The Adventures of Shark Boy and Lava Girl (2005) -- Apparently every time Rodriguez makes a "real" movie, he'll also throw in a kids movie. They must be easy to make. At least it looks like they are: just a bunch of kids jumping around in front of a green screen and crappy computer graphics zooming around everywhere. This one wasn't as horrible as Spy Kids 3-D, but it has a lot of the same dumb elements (including the stupid 3-D). The most interesting thing about this movie is that as you're watching it, it feels exactly like the kinds of stories and characters and lines a kid would make up... and it is! Rodriguez got his toddler son to draw some pictures and come up with characters and talk about what should happen and throw in lines and all that. So if it looks like a five-year-old made the movie, that's why. That makes the background of the movie interesting and sweet, but it makes the movie itself suck. If you've ever heard five-year-olds tell stories, you'll know that they're scattered and confused and only "imaginative" in the sense that combining some animal or element with the word "boy" or "girl" is imaginative. When I was that age, I made up Tornado Man. Five-year-olds are stupid. All of this is built around the theme of following your dreams, which is banged on your head every 2.3 seconds. And I thought the Oompa Loompas were blunt. Very young kids will probably dig this, but then they'll grow up and then they won't, and really that's the true test of a children's movie: whether something you loved as a kid will be just as beloved as an adult.
Grindhouse (2007) -- Directed with Quentin Tarantino, featuring Eli Roth, Edgar Wright, and Rob Zombie. I'll talk about the separate parts first, then the collection as a whole. First, the trailers. Robert Rodriguez's "Machete" was good, and the most realistic. It didn't just go for laughs, but looked like something that may have actually existed. Rob Zombie's "Werewolf Women of the S.S." was great. Really goofy, and the only place where you'll find Udo Kier and Nicholas Cage in the same movie. Eli Roth's "Thanksgiving" was the most hilarious and almost believable as one of those horror-on-holiday movies. Edgar Wright's "Don't Scream" was probably my favorite, with an old trailer style that I remember seeing a lot of in those days, complete with annoying repetition. Huge smiley faces all around for all the trailers and the other 70s-style movie bits that were thrown in that made the entire experience fun. On to Robert Rodriguez's Planet Terror. I liked this one a lot. A simple, gross mutant movie with the ridiculous (in a good way) premise that Bruce Willis had killed Osama Bin Laden. Rose McGowan was really sexy and was paired well with Freddy Rodriguez. All of the actors and characters were cool and likeable, which is important in a movie like this where you should care if they're eaten or raped or whatever. A big, fun smiley face for the first half of the movie. Now Quentin Tarantino's Death Proof. Ug. Tarantino hadn't made a bad movie to this point, but here it is. First we're introduced to three really annoying girls, the most annoying of which is Sidney Portier, whose father apparently -- instead of giving her acting lessons -- said to her, "Just cock and bobble your head around every time you talk." When these three girls eventually got killed by the supercharming Kurt Russell, I was happy. Rose McGowan was the only one in the first part of this movie worth saving, which is what made her death actually work. We liked her, and it made Kurt Russell seem that much more evil for killing her. So already we've been annoyed for many minutes by the worst dialogue QT has ever written... and then he does it again! With four new, even more annoying, girls. They sit at a table while the camera moves around them Reservoir Dogs style, but this time they're not talking about interesting (or at least realistic) stuff like the meaning of "Like a Virgin" or whether or not to tip. They're talking about stuff so boring that I barely remember what they were talking about. Only the cheerleader girl who likes Pretty in Pink is somewhat likeable, but the audience is meant to think she's stupid. So when Kurt Russell eventually goes after them too (after some more annoying stuff about how the girls are going to "con" some hillbilly by leaving their Pretty in Pink friend to be raped by him), I would imagine we're supposed to wish that he'd kill them off as well. But no! We're apparently supposed to be on their sides, and the movie ends with them killing him (or at least beating the shit out of him). Hoorah? If the premise of this movie was that some old stunt guy from the 70s was on a mission to kill modern-day bitches, then I'd be all for that. It's supposed to be an exploitation movie, after all, so it would make perfect sense. But you can't show bitchy girls, a charming guy, and pretend that the bitches are the heroes and he's the villain. It's one of my many illogical aspects of this movie. The other thing that doesn't work is the style. It's fine if you want everyone to dress 70s, the cars to be 70s, to play 45s in the juke box, etc. and have text messaging, but what you can't do is have a character in the movie make fun of Kurt Russell for "crawling out of a time machine" when the entire set has crawled out of a time machine. It would be like someone in Blue Velvet saying that something "looked like the 1950s." And speaking of text messaging, why do we have to watch text messaging for ten minutes? There are several "threads" in the movie that never go anywhere. There's a line in Death Proof where Kurt Russell talks about one of the girls' bruised feelings because the guys weren't all over her. It made him wise, it made her almost likeable because she knew he was right, and it was the only line in the movie where Tarantino displayed any of the sensitivity to feelings and words that he's been known for in his other fantastic movies. Too bad the rest of the dialogue-drenched movie sucked so bad, making the would-be-cool action sequences suck as a result. Now for Grindhouse as a whole. Too long! Each movie should have been an hour apiece. It would have helped the flow of the entire piece, and it would have actually given a reason for the "missing reel" of both movies (explaining why it was twenty minutes or so shorter than a normal film). Even Planet Terror got old after a while, and a significant reducing of Death Proof would have helped to save it (though a rewrite and re-cast of the seven girls is what was really needed). The length doesn't fit the intended effect either: over three hours feels epic, while the movies are supposed to feel quick and fun. Of course, a quick fix would be to turn off the movie right before Tarantino's begins.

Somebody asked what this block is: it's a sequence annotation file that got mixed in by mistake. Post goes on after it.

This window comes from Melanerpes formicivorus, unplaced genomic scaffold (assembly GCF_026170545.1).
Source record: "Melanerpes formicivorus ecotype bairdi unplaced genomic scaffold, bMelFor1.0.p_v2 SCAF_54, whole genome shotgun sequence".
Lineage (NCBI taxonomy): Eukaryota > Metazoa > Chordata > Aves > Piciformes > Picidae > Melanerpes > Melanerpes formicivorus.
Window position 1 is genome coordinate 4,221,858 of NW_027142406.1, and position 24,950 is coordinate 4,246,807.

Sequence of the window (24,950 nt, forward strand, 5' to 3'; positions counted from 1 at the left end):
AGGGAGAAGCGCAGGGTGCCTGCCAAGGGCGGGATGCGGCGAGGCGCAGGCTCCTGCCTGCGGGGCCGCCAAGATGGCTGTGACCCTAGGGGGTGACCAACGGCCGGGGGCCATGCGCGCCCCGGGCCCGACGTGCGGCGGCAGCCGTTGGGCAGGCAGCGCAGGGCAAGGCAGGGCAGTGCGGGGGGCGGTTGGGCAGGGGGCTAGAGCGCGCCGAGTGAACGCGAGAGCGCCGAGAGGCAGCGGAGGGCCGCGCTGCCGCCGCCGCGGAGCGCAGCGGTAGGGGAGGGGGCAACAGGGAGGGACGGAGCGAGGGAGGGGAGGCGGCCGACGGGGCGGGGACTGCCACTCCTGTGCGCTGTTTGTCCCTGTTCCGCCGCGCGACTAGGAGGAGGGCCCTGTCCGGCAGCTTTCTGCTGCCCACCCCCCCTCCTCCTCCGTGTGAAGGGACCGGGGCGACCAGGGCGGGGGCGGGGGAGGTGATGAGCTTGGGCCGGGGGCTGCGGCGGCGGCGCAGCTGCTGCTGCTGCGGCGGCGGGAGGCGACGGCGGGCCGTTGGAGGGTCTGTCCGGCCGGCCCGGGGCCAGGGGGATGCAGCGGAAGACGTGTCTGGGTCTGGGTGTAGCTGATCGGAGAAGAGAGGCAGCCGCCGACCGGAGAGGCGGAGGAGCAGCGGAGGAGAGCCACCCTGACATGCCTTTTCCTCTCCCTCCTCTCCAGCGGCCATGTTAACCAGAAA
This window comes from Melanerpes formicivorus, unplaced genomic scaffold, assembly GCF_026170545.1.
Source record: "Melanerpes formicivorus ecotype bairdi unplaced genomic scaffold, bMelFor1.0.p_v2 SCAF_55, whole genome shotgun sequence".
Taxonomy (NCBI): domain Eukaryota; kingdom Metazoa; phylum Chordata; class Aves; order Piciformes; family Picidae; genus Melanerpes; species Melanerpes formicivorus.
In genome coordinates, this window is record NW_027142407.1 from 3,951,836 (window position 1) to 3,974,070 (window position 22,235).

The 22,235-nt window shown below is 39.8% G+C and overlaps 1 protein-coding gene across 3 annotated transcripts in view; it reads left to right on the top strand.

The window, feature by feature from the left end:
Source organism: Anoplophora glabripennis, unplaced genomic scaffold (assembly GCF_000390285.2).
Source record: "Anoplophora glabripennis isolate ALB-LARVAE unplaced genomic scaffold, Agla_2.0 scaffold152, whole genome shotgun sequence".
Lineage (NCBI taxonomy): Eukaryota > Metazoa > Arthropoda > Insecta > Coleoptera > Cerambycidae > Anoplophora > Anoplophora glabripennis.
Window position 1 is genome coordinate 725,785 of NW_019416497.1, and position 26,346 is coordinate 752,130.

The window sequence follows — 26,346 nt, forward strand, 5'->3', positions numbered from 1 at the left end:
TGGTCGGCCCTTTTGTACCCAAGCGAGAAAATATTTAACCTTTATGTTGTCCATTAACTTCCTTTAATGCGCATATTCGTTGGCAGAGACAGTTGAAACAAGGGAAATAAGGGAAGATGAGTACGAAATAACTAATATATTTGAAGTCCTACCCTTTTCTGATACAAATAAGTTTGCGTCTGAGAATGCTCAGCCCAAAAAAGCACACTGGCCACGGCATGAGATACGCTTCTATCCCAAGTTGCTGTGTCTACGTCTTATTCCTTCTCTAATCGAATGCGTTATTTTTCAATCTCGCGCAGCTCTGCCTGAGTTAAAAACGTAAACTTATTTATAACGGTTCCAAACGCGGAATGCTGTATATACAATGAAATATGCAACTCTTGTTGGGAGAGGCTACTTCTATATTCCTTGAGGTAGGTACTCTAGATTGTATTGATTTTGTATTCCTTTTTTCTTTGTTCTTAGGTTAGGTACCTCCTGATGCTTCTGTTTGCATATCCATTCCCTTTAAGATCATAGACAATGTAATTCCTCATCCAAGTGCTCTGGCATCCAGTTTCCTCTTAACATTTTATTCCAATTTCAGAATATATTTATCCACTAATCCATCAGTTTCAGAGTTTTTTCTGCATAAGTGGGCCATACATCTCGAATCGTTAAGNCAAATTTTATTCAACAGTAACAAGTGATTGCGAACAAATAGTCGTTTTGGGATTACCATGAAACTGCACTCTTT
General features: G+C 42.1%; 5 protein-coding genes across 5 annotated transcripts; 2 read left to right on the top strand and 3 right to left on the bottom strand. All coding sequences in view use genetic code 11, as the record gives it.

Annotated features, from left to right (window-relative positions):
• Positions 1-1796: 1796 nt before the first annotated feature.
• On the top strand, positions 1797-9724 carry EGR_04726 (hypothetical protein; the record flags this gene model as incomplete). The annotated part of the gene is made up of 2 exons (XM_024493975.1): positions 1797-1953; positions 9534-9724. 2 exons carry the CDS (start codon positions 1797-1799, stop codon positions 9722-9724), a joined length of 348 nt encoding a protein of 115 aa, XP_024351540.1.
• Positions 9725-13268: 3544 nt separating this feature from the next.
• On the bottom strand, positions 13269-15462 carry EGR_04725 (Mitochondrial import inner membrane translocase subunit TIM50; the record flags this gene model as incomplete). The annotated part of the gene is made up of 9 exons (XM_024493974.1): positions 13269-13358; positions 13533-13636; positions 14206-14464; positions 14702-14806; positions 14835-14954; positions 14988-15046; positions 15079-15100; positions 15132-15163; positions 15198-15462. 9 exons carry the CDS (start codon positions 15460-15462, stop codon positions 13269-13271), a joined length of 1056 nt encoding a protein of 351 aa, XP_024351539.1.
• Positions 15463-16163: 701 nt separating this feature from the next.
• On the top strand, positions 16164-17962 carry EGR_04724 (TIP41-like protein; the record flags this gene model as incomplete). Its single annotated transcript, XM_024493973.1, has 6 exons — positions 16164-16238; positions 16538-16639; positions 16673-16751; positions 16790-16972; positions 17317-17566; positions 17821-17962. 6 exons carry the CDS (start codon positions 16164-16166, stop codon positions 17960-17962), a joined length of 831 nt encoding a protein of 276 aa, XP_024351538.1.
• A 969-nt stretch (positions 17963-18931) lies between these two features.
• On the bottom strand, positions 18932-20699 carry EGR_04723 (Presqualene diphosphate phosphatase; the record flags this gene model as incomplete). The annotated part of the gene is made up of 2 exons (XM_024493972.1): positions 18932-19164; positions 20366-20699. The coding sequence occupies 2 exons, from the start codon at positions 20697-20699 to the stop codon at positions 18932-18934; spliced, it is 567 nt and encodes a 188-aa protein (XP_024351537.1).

Copyright (c) Jan 2001 - Apr 2007 by Rusty Likes Movies